40 Years of Sesamstraße – Now Appearing at the Museum für Film und Fernsehen
13 Dec 12–5 May 13
“Der, die, das / wer, wie, was / wieso, weshalb, warum? Wer nicht fragt, bleibt dumm.” (This, this and that / who, how, what / why, why and why? Those who don’t ask stay dumb.)
The German version of Sesamstraße (Sesame Street) was broadcast with this title song for the first time on January 8, 1973. However, the program was created in the USA by the Children’s Television Workshop, a nonprofit organization. At that time, a team of psychologists, educationalists, advertisers, doctors and television editors had examined what especially fascinates children about television. The result: Animals, dolls, cartoons, slapstick comedy, speed, jokes and prominent personalities as mediators of knowledge. Sesame Street was developed on the basis of these findings. The primarily target groups were children from the underprivileged classes of society, who were intended to be fostered as preschoolers.
The introduction of the innovative series was controversial in Germany. In the early years, NDR and the other third programs broadcast synchronized versions of the American original series. Americanisms were renounced and individual German contributions were inserted into the series more and more frequently – on the subject of the alphabet, for example.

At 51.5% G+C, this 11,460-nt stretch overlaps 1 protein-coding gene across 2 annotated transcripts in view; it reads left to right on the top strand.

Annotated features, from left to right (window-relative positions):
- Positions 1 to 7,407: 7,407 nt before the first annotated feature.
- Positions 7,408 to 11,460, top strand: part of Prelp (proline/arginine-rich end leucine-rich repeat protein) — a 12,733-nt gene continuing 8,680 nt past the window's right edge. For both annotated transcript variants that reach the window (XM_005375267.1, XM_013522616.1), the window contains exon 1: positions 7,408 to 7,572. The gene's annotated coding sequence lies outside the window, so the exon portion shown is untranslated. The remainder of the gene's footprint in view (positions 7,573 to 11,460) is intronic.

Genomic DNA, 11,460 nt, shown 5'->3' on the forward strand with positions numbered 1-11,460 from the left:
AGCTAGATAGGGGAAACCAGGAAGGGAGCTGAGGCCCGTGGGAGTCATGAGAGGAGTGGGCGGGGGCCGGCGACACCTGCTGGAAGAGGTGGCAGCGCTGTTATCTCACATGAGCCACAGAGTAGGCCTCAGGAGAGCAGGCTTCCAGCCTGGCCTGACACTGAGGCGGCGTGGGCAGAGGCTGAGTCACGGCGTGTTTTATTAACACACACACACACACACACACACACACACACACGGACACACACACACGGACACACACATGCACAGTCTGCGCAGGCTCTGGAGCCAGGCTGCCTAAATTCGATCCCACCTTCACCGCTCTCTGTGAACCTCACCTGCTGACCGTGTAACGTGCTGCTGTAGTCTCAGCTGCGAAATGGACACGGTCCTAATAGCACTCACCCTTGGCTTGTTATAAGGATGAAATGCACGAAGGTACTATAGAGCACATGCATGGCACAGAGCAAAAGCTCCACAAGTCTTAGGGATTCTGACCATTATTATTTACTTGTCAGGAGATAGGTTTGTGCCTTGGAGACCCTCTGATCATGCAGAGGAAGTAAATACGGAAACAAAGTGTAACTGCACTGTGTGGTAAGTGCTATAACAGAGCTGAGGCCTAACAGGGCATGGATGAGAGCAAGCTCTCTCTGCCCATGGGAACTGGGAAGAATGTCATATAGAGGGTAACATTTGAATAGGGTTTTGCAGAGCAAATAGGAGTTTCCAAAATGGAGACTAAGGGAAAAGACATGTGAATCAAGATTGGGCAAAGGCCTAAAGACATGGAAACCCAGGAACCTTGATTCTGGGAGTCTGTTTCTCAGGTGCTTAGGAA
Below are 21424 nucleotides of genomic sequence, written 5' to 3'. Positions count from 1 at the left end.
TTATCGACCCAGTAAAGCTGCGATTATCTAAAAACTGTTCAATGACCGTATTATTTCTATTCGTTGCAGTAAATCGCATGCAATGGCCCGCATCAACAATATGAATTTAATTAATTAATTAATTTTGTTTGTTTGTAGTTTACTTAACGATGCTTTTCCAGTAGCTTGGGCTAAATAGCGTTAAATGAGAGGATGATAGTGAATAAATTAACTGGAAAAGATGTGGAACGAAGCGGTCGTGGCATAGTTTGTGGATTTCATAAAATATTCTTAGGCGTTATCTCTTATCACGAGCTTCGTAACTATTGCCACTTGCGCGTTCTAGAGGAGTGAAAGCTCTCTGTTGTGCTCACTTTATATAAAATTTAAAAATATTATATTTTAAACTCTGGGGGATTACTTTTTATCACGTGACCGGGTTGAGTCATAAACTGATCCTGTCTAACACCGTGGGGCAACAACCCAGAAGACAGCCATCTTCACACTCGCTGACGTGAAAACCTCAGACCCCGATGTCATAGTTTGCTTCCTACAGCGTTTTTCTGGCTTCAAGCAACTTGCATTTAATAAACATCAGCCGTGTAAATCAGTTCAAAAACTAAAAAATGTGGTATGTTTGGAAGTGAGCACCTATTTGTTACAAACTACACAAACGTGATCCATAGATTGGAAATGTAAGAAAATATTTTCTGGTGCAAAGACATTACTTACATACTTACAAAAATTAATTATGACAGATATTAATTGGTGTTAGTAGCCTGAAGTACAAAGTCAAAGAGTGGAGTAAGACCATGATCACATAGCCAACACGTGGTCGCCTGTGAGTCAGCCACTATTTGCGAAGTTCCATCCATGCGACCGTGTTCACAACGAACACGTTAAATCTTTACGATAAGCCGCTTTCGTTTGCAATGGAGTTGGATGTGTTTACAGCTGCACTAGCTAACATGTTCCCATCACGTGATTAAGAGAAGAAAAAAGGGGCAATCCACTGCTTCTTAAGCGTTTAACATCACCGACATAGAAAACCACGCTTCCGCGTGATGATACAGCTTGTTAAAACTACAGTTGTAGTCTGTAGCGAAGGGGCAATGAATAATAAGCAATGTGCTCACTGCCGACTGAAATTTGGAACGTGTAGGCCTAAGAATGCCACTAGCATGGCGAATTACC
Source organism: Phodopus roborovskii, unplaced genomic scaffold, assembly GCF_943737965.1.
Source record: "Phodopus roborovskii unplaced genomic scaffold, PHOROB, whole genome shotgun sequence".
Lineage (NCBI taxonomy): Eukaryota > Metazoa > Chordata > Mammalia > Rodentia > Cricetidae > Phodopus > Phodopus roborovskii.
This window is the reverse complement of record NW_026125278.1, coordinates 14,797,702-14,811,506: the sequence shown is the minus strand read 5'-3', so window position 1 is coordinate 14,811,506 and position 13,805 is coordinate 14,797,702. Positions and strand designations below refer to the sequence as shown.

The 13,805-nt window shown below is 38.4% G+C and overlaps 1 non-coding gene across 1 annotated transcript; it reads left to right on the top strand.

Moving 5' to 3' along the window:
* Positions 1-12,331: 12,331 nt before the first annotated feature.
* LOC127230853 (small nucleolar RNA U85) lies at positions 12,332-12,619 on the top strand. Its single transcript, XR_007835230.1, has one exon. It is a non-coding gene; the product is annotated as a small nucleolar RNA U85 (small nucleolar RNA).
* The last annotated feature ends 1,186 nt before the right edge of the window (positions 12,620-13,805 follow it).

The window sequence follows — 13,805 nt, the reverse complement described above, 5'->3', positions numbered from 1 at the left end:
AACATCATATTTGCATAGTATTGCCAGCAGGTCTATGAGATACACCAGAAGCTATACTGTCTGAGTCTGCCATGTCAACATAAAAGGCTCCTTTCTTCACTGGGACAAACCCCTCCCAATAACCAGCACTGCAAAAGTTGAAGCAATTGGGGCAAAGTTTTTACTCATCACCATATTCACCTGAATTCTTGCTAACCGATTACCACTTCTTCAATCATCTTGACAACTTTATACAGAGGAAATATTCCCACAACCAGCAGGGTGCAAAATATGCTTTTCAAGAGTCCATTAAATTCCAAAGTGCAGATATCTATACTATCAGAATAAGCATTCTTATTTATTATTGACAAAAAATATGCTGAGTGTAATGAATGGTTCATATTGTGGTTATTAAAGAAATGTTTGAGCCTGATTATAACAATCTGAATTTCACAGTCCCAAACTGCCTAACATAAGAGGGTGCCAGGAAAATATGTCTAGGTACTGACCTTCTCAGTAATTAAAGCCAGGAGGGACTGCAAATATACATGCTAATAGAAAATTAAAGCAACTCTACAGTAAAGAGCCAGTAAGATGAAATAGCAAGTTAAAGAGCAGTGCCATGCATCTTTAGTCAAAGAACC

A new era of Sesamstraße began in 1978, when a new street was created with residential buildings and a market stand as scenery for the background story. Puppets developed especially for the German market, like Samson and Tiffy, acted together with well-known actors, such as Liselotte Pulver, Henning Venske or Horst Janson. The concept and the characters of Sesamstraße have changed repeatedly since then. After a four-year break, Studio Hamburg produced a new season of the series in 2012, where the lively Elmo is now its main focus.
The main characters of Sesamstraße, Ernie and Bert, the Krümelmonster (Cookie Monster), Oskar (Oscar the Grouch) and other Muppets, were invented and realized by the American puppeteer and director Jim Henson (1936–1990) and his collaborators. The Museum für Film und Fernsehen presents seven of the original puppets in the area devoted to the permanent exhibition (3rd upper level): Krümelmonster, Tiffy, Rumpel, Feli Filu, Anything Muppet and the photo puppets Ernie and Bert, as well as an over life-sized Samson.
In addition, a selection of highly imaginative costumes that prominent German actors have worn during their guest appearances on Sesamstraße are exhibited on the 3rd upper level.
In the Program Gallery (4th upper level) visitors can watch a selection of 22 films dating from the last 40 years, as well as documentaries about Sesamstraße.
A presentation in cooperation with the Norddeutscher Rundfunk (NDR).